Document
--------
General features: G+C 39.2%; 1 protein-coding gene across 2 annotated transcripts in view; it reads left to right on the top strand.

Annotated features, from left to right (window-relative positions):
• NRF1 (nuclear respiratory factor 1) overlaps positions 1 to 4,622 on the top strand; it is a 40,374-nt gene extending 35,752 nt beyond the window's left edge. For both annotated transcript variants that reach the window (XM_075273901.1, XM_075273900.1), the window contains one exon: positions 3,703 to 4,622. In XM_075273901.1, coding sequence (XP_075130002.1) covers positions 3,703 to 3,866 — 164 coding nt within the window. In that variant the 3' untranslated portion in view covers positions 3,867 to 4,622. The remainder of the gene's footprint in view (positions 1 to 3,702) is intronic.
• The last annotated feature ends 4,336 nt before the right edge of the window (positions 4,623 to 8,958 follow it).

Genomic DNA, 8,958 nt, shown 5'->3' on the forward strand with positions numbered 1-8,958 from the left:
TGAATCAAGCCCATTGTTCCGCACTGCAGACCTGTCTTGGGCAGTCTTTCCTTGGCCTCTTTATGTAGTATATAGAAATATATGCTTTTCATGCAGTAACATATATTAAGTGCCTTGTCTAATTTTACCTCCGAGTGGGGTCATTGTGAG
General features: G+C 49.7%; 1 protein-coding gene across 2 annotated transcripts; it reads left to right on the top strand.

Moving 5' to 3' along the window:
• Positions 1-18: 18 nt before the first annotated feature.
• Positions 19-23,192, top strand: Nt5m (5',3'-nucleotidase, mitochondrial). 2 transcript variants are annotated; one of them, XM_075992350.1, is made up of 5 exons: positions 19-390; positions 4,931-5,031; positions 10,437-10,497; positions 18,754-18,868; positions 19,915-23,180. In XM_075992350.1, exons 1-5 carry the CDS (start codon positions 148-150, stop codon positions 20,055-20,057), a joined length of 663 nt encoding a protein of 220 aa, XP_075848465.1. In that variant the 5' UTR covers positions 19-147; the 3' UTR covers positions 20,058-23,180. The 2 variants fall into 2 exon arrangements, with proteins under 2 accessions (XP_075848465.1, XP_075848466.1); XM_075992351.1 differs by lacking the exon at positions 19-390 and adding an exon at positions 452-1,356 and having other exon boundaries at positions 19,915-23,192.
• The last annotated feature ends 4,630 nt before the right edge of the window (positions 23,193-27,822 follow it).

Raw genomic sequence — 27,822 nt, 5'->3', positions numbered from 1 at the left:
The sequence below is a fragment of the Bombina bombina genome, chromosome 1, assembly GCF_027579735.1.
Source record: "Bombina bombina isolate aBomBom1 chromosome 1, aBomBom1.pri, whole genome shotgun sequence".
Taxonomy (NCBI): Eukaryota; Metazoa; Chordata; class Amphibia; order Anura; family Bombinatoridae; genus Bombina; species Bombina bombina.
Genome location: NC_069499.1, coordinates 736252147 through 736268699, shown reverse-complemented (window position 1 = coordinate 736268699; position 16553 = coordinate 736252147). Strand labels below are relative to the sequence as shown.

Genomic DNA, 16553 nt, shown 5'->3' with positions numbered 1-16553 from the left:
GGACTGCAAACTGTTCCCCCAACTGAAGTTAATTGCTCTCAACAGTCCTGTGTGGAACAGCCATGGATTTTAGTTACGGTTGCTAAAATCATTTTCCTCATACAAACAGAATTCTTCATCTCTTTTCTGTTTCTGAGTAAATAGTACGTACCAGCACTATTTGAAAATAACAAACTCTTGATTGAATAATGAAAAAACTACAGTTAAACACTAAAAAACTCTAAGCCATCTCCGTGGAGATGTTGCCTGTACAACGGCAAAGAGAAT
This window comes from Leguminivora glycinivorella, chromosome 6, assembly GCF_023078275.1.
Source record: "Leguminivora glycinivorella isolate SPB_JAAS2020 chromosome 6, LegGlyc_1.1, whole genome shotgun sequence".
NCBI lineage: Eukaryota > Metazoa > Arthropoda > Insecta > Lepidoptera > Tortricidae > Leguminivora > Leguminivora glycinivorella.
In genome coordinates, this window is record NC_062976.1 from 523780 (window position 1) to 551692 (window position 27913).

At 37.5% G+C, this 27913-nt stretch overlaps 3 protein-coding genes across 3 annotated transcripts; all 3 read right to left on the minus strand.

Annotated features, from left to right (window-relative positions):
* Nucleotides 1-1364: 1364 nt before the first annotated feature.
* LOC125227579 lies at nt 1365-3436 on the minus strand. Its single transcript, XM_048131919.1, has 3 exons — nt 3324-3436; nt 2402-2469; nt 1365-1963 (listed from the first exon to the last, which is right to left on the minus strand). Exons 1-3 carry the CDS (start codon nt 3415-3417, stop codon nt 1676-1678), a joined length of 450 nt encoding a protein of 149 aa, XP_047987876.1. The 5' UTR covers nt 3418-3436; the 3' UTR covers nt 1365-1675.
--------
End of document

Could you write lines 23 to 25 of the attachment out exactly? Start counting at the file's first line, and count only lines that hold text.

At 37.5% G+C, this 27913-nt stretch overlaps 3 protein-coding genes across 3 annotated transcripts; all 3 read right to left on the minus strand.

Annotated features, from left to right (window-relative positions):
* Nucleotides 1-1364: 1364 nt before the first annotated feature.